Sending a text message using voice recognition just scratches the surface of the Astra's technological talents

Our Vauxhall Astra is packed with an impressive amount of technology; but does it work?

Recently I dictated a text message to my wife while driving at 70mph (and not one mile per hour more) on the M6. And do you know what? The words that came out of my mouth went into my phone and emerged on the other side of the satellite just as I’d said them.

This remarkable occurrence didn’t get me out of the doghouse for being three hours late home from work, but it did mean that I arrived to my gently smouldering dinner with a twinkle of excitement in my eye.

Maybe it’s my age showing, but I’m used to voice recognition systems being utterly hopeless — so much so that I can’t remember the last time I actually used one for any purpose other than to reassure my prejudices.

I only tried it on the Astra out of desperation, in the realisation that I couldn’t possibly stop and send a message without making me even later.

A significant part of me was working on the premise that sending any kind of signal home would be better than sending none, if only so I could show willing while blaming the car for the gobbledygook that followed.

But it didn’t happen like that, and repeated use of the system has proved that it works no matter how much cabin noise there is.

And the biggest shock of it all — one of which I need to keep reminding myself — is that this is a lesson in technology being delivered by the once-humble Vauxhall Astra, not some premium-priced executive car.

Okay, this is Apple CarPlay at work rather than a Vauxhall-developed system, but it’s a great demonstration of how technology has been democratised and integrated into cars of all kinds.

My success has prompted me to investigate Vauxhall’s unique Onstar system, which offers wi-fi, a concierge service and a system that contacts the emergency services automatically if you have an accident.

Turns out dictating text messages is just the start of what the endlessly remarkable Astra can do — but more on that next time.

Astra on Safari

What do you learn about your car at Longleat?

That there’s just enough room for an adult in the back if your six-year-old freaks out and relocates to the front passenger seat when a camel uses your door mirror as a scratching post.

The panic attack ruined any chance of a close-up photo of said camel but proved the versatility of the Astra’s seats.

Vauxhall Astra 1.6 CDTi SRi Nav

Mileage 6326 Price £21,480 Price as tested £23,800 Economy 57.1mpg Faults None Expenses None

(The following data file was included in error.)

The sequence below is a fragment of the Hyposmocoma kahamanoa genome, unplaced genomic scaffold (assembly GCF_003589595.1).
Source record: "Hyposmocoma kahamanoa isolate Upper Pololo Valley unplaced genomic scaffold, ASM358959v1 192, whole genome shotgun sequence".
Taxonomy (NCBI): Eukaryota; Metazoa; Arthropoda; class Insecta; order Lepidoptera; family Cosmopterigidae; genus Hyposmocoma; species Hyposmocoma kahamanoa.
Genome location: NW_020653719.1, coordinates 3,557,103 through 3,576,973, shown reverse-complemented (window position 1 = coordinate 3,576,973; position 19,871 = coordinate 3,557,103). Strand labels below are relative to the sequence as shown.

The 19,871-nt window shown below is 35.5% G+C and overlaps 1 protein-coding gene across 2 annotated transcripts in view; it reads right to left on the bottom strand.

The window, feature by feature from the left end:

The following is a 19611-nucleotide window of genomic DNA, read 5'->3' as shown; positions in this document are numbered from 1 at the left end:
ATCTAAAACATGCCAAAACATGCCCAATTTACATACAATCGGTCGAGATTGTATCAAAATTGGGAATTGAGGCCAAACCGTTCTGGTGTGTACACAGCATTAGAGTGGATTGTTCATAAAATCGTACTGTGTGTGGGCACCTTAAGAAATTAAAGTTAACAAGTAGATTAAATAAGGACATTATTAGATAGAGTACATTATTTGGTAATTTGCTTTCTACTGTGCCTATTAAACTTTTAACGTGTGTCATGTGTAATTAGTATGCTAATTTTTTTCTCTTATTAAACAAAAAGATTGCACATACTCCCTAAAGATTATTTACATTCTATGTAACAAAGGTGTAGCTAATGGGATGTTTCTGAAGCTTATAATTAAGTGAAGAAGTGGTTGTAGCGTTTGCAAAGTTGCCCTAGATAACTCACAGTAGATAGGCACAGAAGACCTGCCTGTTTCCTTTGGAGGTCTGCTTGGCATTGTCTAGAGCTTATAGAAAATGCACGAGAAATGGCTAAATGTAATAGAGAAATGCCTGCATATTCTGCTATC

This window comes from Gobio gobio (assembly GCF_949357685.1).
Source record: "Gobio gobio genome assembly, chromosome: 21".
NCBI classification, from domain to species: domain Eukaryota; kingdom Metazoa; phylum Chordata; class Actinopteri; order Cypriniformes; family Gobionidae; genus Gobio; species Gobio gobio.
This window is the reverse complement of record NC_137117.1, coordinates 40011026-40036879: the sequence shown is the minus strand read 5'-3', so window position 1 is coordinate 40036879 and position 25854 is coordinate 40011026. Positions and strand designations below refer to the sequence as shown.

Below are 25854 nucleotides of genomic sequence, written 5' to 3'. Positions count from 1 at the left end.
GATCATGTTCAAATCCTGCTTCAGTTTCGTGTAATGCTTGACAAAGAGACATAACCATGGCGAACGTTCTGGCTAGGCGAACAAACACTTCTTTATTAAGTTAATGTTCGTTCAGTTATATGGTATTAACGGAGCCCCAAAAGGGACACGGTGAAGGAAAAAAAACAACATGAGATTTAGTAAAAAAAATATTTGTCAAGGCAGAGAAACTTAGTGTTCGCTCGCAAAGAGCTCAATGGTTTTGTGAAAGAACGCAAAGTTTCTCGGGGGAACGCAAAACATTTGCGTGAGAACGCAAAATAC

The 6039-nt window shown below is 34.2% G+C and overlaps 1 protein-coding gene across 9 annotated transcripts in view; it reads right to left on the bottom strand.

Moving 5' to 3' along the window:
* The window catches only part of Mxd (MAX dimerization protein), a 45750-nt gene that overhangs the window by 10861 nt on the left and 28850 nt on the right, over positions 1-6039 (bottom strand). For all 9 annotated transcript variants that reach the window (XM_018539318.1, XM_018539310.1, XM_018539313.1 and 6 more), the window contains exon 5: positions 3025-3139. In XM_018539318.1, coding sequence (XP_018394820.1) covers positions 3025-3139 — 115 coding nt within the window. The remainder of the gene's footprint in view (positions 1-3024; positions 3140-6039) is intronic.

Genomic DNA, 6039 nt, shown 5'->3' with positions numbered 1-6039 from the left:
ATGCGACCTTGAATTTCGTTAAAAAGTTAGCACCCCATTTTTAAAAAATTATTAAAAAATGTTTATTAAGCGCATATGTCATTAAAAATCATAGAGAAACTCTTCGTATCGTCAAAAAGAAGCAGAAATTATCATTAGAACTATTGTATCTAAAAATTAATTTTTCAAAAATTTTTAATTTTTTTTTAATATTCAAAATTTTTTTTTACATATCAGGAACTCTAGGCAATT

Read our previous reports

First report

Battling badge snobbery

Our Verdict

Seventh generation Vauxhall Astra

Is it seventh time lucky for Vauxhall’s British-built Astra, as it takes the fight to the Ford Focus and Skoda Octavia for hatchback supremacy

Join the debate

Comments
14

29 May 2016
And while this was happening, there was 100% concentration on the road.

30 May 2016
Scratch wrote:

And while this was happening, there was 100% concentration on the road.

Any you've always concentrated on the road 100%, I suppose, and never adjusted the radio or ventilation, looked at the satnav, or spoken to a passenger, or looked at the scenery, or wondered what's for dinner, or thought of what you should have said to that idiot at work...

1 June 2016
I think your post is actually quite helpful. It expands on the distractions we have as drivers. And of course, I can be distracted too. But I suspect a different range of posts would be made if the article had been about "How I had an accident while travelling at 70mph using my voice activated text messaging". On a lighter note, perhaps we should ban children in cars. Now they really can be distracting.

TS7

29 May 2016
...not one about how it drives.

TS7

29 May 2016
...not one about how it drives.

29 May 2016
...@TS7, try this article, there's quite a few... www.autocar.co.uk/car-news/our-cars/vauxhall-astra-long-term-test-review-battling-badge-snobbery

30 May 2016
TS7 wrote:

...not one about how it drives.

Well, I may be going out on a limb here, but I expect it drives like a middle-of-the-road hatchback. What in the name of blue-blazes did you expect to read about, given that both the headline and the sub-heading were quite clear as to the contents of the piece?

30 May 2016
TS7 wrote:

...not one about how it drives.

The reason is just 2 words in the title.

 

Hydrogen cars just went POP

29 May 2016
just using standard Bluetooth and actually making a phonecall would not give you a reason to write a story and get your obligatory marketing spiel published.

"Drove home, used hands-free to call the wife to tell her I would be late" doesn't have the same ring to it.

30 May 2016
Maybe just a few mobile phone masts....

 

 

 

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